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Reporter's Notebook: In Eastern Germany, The Far-Right Has Found A Foothold

Large crowds of far-right demonstrators rallied in the German city of Chemnitz on Saturday.
Ralf Hirschberger/picture alliance via Getty Images
Large crowds of far-right demonstrators rallied in the German city of Chemnitz on Saturday.

This past week is hardly the first time I've seen far-right groups marching on eastern German streets using forbidden Nazi imagery or slogans.

Long before Chancellor Angela Merkel decided in 2015 that Germany would unequivocally welcome the largest refugee wave in her country's modern history, neo-Nazis and other right-wing nationalists used World War II anniversaries to spread fear and clash with counter-demonstrators.

The difference back then was that few of those protestors were from the communities they demonstrated in.


That wasn't the case in Chemnitz on Saturday, where many — if not most — of the far-right marchers were from the city itself or the state of Saxony where it's located. What I observed backed right-wing extremists' claims that their popular support in Germany is growing.

It isn't a surprise, given the far-right party, Alternative for Germany, (AfD) elected to the German Bundestag, or parliament, for the first time last fall, got its largest percentage of votes in Saxony. It's now the main opposition bloc in the Bundestag.

Merkel, her government and state and local officials' response has been to largely dismiss such electoral results as flukes that can be overcome by shifting their policies a bit to the right. They've also refused to work with the far-right politicians, much as they've rejected working with the main successor to the former Communists, called Die Linke or "The Left" party.

But if opinion polls are to be believed, their approach isn't winning voters back, certainly not in Chemnitz. The anti-fascist, counter-rally in Chemnitz on Saturday, which was organized and endorsed by German local, state and federal officials, drew only a third of the crowd that the far-right marches did. Officials later revised those figures to suggest a more equitable distribution between the competing demonstrations, although the earlier numbers seemed more in line with what I and other journalists in Chemnitz saw.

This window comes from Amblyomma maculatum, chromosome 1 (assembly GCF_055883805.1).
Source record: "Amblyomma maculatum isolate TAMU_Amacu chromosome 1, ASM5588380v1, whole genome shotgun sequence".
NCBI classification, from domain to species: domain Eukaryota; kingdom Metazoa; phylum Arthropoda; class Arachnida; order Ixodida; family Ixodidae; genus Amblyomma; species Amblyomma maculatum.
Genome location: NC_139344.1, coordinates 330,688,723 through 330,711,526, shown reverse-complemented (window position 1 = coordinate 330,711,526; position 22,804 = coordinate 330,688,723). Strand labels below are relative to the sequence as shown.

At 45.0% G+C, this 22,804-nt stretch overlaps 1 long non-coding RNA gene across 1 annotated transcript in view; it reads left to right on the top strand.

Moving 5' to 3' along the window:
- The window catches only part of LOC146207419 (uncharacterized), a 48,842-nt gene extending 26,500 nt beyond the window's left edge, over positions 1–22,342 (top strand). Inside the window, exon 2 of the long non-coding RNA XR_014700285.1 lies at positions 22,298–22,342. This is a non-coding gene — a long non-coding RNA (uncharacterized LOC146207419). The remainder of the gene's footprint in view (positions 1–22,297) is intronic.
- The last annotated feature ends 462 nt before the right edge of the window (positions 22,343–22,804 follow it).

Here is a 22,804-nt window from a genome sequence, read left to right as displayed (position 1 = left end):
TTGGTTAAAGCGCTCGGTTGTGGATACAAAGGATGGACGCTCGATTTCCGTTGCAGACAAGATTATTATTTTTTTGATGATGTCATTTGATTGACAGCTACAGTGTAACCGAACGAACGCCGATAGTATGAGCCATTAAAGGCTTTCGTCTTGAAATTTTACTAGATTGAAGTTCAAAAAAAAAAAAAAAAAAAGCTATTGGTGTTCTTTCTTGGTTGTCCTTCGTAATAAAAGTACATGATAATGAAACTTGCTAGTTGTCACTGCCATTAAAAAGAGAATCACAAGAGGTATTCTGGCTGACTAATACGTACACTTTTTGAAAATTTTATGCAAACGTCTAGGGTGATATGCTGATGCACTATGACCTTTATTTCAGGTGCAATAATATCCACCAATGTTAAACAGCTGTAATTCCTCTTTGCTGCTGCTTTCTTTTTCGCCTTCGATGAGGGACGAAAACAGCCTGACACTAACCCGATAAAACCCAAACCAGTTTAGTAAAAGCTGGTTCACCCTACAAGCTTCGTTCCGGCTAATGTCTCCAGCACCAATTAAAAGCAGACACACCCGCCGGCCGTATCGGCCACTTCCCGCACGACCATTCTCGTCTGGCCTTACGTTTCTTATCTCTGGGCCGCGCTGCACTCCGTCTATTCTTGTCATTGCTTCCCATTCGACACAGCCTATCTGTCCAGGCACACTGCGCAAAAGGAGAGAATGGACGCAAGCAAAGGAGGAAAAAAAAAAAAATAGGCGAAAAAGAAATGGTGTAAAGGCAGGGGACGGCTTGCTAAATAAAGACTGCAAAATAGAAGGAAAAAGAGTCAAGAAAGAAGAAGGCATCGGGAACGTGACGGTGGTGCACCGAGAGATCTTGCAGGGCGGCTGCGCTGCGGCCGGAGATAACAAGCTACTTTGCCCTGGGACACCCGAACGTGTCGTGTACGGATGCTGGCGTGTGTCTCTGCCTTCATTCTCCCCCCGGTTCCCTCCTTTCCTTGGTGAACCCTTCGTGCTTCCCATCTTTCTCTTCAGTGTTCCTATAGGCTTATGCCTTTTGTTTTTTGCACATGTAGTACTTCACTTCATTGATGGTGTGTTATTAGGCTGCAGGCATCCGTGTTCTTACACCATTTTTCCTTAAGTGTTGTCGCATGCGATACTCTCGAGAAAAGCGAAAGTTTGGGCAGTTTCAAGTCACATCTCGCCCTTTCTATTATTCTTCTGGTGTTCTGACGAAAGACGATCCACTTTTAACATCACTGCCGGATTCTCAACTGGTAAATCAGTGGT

But most surprising to me was what I witnessed beyond the police cordons: Chemnitz and Saxony residents openly harassing their neighbors who don't "look" German. For example, Naji el-Ali.


The 52-year-old Palestinian immigrant who said he's lived in the eastern city since 1991, was accosted near the makeshift memorial for the victim of the crime that sparked the recent violence. Daniel Hillig, a 35-year-old Cuban-German carpenter was fatally stabbed on Aug. 26, allegedly by a 23-year-old Syrian and 22-year-old Iraqi asylum seeker.

As Ali and his two young sons approached the shrine of flowers and candles in Chemnitz on Saturday, a small group of white German men in leather jackets standing nearby pointed at the immigrant and declared in German: "There's a Muslim." They quickly surrounded the Palestinian family and began badgering the father about Islamic scripture.

Here's a translation of some of their exchange in German, which I recorded:

German man No. 1: Islam encourages killing. Ali: No – German man No. 2: Of course it does. German man No. 1: Are you familiar with the Quran? Ali: Yes – German man No. 1: It's filled with orders to kill. Ali: The Bible is filled with the same thing – German man No. 2: No, those are only stories. Ali: We need to get to the truth of what happened -- German man No. 1: [The Prophet] Muhammad led wars, he beheaded Jews and ordered the killing of unbelievers, read your Quran!